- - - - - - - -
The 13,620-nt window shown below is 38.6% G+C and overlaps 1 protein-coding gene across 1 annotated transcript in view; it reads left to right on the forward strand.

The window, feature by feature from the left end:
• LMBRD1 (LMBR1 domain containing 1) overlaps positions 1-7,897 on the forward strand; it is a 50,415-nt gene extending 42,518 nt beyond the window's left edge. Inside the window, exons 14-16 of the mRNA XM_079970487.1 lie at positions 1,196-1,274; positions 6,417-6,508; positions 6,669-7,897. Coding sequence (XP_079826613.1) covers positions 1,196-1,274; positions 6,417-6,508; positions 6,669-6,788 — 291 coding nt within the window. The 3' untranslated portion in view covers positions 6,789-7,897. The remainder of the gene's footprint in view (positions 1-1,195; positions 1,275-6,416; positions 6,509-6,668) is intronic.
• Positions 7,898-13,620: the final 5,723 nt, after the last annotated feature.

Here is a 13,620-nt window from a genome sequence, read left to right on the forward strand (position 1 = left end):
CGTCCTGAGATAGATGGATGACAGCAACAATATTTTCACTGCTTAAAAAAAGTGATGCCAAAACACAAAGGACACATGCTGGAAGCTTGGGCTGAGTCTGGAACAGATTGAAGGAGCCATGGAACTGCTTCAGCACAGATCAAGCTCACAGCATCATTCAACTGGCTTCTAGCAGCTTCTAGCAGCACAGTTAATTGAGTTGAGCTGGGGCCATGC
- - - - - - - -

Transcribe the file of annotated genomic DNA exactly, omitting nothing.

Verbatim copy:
The 13,620-nt window shown below is 38.6% G+C and overlaps 1 protein-coding gene across 1 annotated transcript in view; it reads left to right on the forward strand.

The window, feature by feature from the left end:
• LMBRD1 (LMBR1 domain containing 1) overlaps positions 1-7,897 on the forward strand; it is a 50,415-nt gene extending 42,518 nt beyond the window's left edge. Inside the window, exons 14-16 of the mRNA XM_079970487.1 lie at positions 1,196-1,274; positions 6,417-6,508; positions 6,669-7,897. Coding sequence (XP_079826613.1) covers positions 1,196-1,274; positions 6,417-6,508; positions 6,669-6,788 — 291 coding nt within the window. The 3' untranslated portion in view covers positions 6,789-7,897. The remainder of the gene's footprint in view (positions 1-1,195; positions 1,275-6,416; positions 6,509-6,668) is intronic.
• Positions 7,898-13,620: the final 5,723 nt, after the last annotated feature.

Here is a 13,620-nt window from a genome sequence, read left to right on the forward strand (position 1 = left end):
CGTCCTGAGATAGATGGATGACAGCAACAATATTTTCACTGCTTAAAAAAAGTGATGCCAAAACACAAAGGACACATGCTGGAAGCTTGGGCTGAGTCTGGAACAGATTGAAGGAGCCATGGAACTGCTTCAGCACAGATCAAGCTCACAGCATCATTCAACTGGCTTCTAGCAGCTTCTAGCAGCACAGTTAATTGAGTTGAGCTGGGGCCATGC